We’ve been away for the last week, lodging in a small, quaint seaside town (an old smugglers’ haunt) called Beer in East Devon. The weather was mixed to say the least,
but we had good fun. Today’s prowl round the garden to check-up on all the changes at home has easily provided Six things on Saturday, so I’m joining The Propagator for his fast and furious, garden-related show-and-tell meme.
1) Coronilla valentina glauca
This was the label on one of my bargain buys from a Fullers’ Mill Garden visit last year and I although I had a notion in my head that I knew what I was buying, I really didn’t. When I looked the shrub up at home I was worried that I’d got the strident yellow version. The plant in the pot was tiny, so I wasn’t sure when I’d find out. However, in spite of its size, before we went away the plant was on the cusp of flowering and now, on return, I can breathe a sigh of relief, because the flowers are pale lemon with flashes of yellow tips. I mostly probably have Coronilla valentina subsp. glauca ‘Citrina’. Hurrah!
2) Fritillaria persica
My Fritillaria persica sits in front of the white stems of a Betula utilis var. Jacquemontii along side the driveway and has coloured up from green to dark plum while we’ve been gone. It is looking weaker than normal this year, so I must make a point of feeding it now.
One of the first things we do whenever we return is to cut the grass. Then everything feels right with the world and order is restored, isn’t it? Well that’s how my OH feels anyway. It’s been done and now we are watching the falling damson petals gradually carpet the lawn in a floral snow. Elsewhere in the garden, the silver pear (Pyrus salicifolia) is just coming into full bloom. The flowers are so neat and regular. They remind me of looking down a kaleidoscope, especially with the way the stamen float over the petals seemingly unconnected to anything.
4) Spring vetchling
Early spring flowering Lathyrus vernus is putting on a fantastic two-tone show now. It is a perennial pea and grows to about 30cm, so it can be a bit lost in the plot unless it is sited towards the front of the border. I love the colours and am following the same pattern with my sweet peas: Cupani, Beaujolais and Twilight.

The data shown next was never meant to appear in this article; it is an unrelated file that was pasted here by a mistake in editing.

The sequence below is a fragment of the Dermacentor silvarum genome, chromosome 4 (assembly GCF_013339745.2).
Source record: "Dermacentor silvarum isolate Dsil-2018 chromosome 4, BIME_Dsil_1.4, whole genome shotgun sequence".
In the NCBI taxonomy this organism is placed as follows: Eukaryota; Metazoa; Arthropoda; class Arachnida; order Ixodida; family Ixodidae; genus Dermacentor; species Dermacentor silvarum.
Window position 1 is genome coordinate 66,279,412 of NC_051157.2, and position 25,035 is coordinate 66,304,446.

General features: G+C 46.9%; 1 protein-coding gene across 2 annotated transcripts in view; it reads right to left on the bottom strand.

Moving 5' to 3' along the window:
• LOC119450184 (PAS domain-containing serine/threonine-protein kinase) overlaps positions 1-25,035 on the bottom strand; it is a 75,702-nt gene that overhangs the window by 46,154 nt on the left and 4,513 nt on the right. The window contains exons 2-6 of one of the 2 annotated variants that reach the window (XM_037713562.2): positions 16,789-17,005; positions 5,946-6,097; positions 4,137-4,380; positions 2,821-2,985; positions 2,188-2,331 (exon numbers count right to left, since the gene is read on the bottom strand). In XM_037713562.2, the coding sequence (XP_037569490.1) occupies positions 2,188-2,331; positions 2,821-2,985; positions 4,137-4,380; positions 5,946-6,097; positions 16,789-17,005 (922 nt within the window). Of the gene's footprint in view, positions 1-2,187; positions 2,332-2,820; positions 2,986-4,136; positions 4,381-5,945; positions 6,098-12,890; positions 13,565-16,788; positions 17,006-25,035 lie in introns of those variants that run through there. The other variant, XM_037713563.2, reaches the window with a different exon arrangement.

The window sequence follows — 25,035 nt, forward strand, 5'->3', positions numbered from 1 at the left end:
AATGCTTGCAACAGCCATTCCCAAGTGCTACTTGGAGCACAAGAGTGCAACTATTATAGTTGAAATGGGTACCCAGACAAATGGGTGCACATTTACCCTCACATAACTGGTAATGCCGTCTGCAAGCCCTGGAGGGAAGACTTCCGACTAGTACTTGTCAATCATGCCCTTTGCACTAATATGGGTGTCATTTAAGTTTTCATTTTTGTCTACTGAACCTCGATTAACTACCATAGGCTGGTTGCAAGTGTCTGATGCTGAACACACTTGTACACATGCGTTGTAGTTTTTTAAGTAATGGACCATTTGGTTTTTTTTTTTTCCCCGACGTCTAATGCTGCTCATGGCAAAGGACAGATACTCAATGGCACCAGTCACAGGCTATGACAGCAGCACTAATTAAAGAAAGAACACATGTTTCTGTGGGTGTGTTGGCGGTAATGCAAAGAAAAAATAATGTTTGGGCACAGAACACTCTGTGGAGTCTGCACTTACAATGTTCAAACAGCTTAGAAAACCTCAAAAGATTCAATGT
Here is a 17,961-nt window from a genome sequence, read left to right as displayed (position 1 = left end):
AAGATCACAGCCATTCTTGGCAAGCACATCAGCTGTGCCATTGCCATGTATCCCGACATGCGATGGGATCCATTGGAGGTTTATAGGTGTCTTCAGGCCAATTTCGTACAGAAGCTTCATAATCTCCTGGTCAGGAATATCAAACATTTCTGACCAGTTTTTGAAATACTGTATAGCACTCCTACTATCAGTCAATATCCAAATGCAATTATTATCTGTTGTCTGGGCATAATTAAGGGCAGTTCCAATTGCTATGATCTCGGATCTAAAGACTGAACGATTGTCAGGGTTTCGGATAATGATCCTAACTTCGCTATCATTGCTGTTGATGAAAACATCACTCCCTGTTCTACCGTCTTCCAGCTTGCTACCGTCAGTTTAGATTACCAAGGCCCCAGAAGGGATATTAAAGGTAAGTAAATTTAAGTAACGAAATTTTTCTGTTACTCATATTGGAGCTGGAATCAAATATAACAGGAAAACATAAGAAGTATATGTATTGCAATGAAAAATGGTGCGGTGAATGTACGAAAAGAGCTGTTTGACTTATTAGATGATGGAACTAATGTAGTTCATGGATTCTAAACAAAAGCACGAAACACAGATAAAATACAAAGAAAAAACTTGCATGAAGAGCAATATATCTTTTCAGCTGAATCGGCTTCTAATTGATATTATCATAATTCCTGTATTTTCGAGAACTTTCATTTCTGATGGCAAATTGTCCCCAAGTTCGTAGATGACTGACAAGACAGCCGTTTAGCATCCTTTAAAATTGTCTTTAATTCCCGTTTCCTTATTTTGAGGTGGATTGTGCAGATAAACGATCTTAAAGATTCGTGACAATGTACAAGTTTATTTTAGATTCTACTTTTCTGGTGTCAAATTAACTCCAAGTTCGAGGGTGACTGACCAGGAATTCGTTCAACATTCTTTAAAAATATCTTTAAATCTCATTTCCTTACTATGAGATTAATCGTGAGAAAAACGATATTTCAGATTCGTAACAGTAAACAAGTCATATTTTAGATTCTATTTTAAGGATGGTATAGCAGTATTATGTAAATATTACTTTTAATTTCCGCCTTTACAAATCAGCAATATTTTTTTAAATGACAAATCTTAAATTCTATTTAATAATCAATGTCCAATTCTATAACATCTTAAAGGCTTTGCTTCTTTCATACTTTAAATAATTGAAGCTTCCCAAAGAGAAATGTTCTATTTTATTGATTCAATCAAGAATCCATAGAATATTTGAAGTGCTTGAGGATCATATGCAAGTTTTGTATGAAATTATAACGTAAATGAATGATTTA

Lathyrus vernus is a prolific, front of border, flowerer
Like many gardeners I am an inveterate seed collector. I over-buy new packets every year, I collect from my own flowers and veg, but I also confess that when I see an abundance of pods anywhere a few will tend to end up in my pocket (I especially like fir cones – never mind the sticky mess they make). Well, this cercis has been grown from a pod collected from somewhere, but I have no record. I was surprised at how easily the seeds germinated. The tree is still in a pot and is a few years old. It is flowering for the first time this spring. Now I just have to find a space for it in the garden.
6) Ducks and Daffs
This was the name of one of the boards presented to me by Pinterest this morning, so it seems only fitting to finish this post with Narcissus ‘Widgeon’. I’ve not figure out why they used this particular name for this large flowered daffodil, but see what you think:
It’s got a distinctly apricot tinge inside its trumpet and pale lemon radial markings on its petals and round the base of the trumpet. I’ve grown them in pots for now and must decide whether to plant them out in the garden. Not sure that I like that apricot throat though???
That’s my six … Now to check out some other contributions for #SixOnSaturday
A lovely six, esp. the Coronilla – I love lemon yellow.
Me too. Bit of luck there!
I’m glad I’m not the only one who can’t resist collecting seeds. If I could only forget to sow them they would never become a problem.
Yes ! It’s got to that time of year where there is no space left and too little time to cope.
A colourful six! My top pick is the Spring vetchling 🙂
Thanks! Yes that’s a darling performer.
You’ve inspired me to try a Judy’s tree from seed. I have two, but one hardly produces any flowers while the other has masses.
They really do germinate straightforwardly, but the time to flowering is still tree-scale (~7yrs for mine I think). Their leaves are worth having anyway!
I don’t want to buy more trees so if I can grow some I’ll be happy.
It doesn’t look very Widgeonish does it but there must have been a logic to someone. You are clever to have grown the Cercis from seed and patient. And the placing of the Fritillaria in front if the birch is inspired
Thanks Helen. Gardening can be such awaiting game, which is why instant garden centre gratification is so popular I suppose. Before the fritillaria comes out in front of the birch, there are ‘Woodstock’ hyacinths which looks quite fun too.
How old is your cercis? I’m like you and I brought back seeds that I sowed a few years ago (2012). I left it in pot for a while and now it’s in the ground ( 40cm high) but there are no flowers yet. I can’t wait to see it bloom … About fritillaries, I have F. imperialis and F meleagris … Fritillaria persica is lovely but I don’t have one yet … added to my wish list!
Nice! I love frits and F. persica is a classy and certainly an eye-catching example. The cercis is of order 8 yrs old I think (less than ten in any case).
Thanks. Fingers crossed mine will bloom next year or the year after! I must add fertilizer/manure I guess…
I am always surprised by how much better the garden looks when the lawn is mown, even better still if the edges are trimmed up. Simple pleasures!
Tidy edges, now that I can definitely agree with!
A lovely six. I don’t know why F. persica never reappears so big but I’m just glad to see it at all, quite a few of mine come up blind.
Oh no! Frustrating. My F. imperialis are coming up blind now. I might try lifting them and putting grit below them (‘cos we are on quite thick clay).